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Full Truth You Need to Know About Party Walls


If part your loft conversion involves cutting into a party wall, the work falls under the jurisdiction of the Party Wall Act of 1996. The Act provides that you must serve party wall notices on all your neighbours who share your party walls before you can proceed with the work on your house extension or loft conversion.

This notice gives your neighbour the authority to appoint a surveyor to protect the property in the course of the work. Your interest is also protected under the Party Wall Act as any existing defects on your neighbour’s property will be noted before the work commences.

This permission is in addition to local authority Planning Permission/Permitted Development and Building Regulations, and is just as essential to your project’s preliminary stage.

Serving Notices

If your loft conversion happens to come under the Party Wall Act, then you’re mandated by law to serve a notice on your neighbours to inform them of the planned work.

Section 3 of the Act provides that the type of notice required here is a Party Structure Notice which must be served not less than two months before the commencement of the loft conversion.

The following information must be included in the notice:

  • The name and address of the owner of the building (including the address of the proposed work site)
  • The name and address of the recipient of the notice.
  • Particular details of the proposed work as provided by section 2 of the Act.
  • Proposed commencement date of the work.

The notices must either be served personally or by post (if sent by post, it should be through Recorded Delivery).

Your neighbours however, can decide to do any of the following:

  • Give their consent to the Notice – The fact that your neighbour gives consent to your Party Structure notice means that they don’t mind the work and will not require the services of a surveyor to guard their property.
  • Oppose the notice – If your neighbour is not in agreement with your party structure notice, they can hire a building surveyor to safeguard their interest. There’s always a probability that the neighbour has concerns about the possible damage it might cause.

The Duties of a Party Wall Surveyor

A party wall surveyor is a trained building surveyor who is knowledgeable in the Party Wall Act.

Their job involves embarking on an inspection of the adjoining property to make a record of the state of the property before and after your loft conversion.

The surveyor also has a duty to produce a document referred to as “party wall award” which is the legal document needed to approve your loft conversion.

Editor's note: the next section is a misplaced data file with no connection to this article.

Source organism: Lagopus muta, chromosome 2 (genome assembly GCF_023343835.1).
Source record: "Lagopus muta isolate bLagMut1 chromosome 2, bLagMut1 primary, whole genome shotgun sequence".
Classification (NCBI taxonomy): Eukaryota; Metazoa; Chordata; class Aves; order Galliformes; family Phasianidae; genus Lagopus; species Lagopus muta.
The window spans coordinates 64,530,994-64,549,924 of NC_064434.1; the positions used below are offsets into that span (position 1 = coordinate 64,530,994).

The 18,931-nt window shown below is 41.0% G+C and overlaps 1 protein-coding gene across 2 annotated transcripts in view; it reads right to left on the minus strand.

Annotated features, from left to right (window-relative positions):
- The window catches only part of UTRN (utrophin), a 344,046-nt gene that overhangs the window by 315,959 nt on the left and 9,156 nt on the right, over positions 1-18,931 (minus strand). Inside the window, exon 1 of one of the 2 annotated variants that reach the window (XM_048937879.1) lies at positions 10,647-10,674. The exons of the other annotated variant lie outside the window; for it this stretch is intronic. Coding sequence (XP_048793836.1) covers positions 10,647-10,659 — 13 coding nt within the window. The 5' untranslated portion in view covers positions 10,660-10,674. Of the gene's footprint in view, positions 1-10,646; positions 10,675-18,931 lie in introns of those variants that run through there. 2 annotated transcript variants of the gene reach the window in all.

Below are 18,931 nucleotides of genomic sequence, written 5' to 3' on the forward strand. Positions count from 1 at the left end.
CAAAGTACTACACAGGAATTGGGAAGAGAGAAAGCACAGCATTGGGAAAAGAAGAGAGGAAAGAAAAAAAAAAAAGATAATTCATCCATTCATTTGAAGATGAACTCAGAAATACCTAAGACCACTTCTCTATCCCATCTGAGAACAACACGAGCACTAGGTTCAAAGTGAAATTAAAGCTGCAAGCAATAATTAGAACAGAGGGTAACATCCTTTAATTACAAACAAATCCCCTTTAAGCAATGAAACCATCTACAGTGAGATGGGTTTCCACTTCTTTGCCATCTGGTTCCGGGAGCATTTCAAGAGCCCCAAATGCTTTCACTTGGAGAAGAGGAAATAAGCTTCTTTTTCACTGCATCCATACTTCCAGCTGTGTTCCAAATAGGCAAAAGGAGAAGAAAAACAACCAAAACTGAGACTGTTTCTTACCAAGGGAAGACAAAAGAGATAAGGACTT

It is used to determine whether or not your work did any damage to your neighbour’s property.

If for instance the inspection carried out before the conversion did not record any cracks in your neighbour’s wall but after the commencement of the loft conversion a large crack appears in the area of one of your structural steels or timbers which cut into the party wall, the surveyors would come to the conclusion that the work caused the crack and would require fixing.

The general method used by building surveyors is the hourly rate, which gives them enough time to inspect the property and serve the necessary documents.

The rule is that the party responsible for the party conversion pays the surveyor’s fees.

Your neighbour is also within his right to appoint a different surveyor from the one you employed, and this is usually a lot more expensive.

If both parties agree to use the same surveyor, it is usually cheaper (this is known as an ‘Agreed Surveyor’). It is therefore advisable for you to consult your neighbour before serving the notice.

Although the appointed surveyor is not obliged to listen to your instructions, they will have to listen to your specification concerns. It is better for you to first go to your appointed surveyor if you have any questions or concerns.

Party Wall Awards

A Party Wall Award can be referred to as a legally binding document served by the appointed surveyor or the two surveyors where there are two of them.

The award details, will include, the agreed method and manner of undertaking the work like details of acceptable working hours, access rights over neighbouring land and details of what to do if there is any form of damage.

As a matter of practice, surveyors normally attach other documentation to the main award. Some of such documents include:

  • Condition Schedule – This is a written account of the status of your neighbour’s property before the commencement of the work. The photographs of the property can be included if the owner has nothing against including it in the award.
  • Calculations and Plans – The drawings and all the calculations made by the engineer for the planned work is also added to the award.

The award is served on both parties as soon as the award is agreed by the surveyor. The award is then signed on your behalf by the agreed surveyor(s) in the presence of an independent witness.

At Go Gondolier, we create bespoke loft conversions that will meet our client’s needs, we also help our clients experience a stress free loft conversion by managing the complex build. Contact us today for a free quote request

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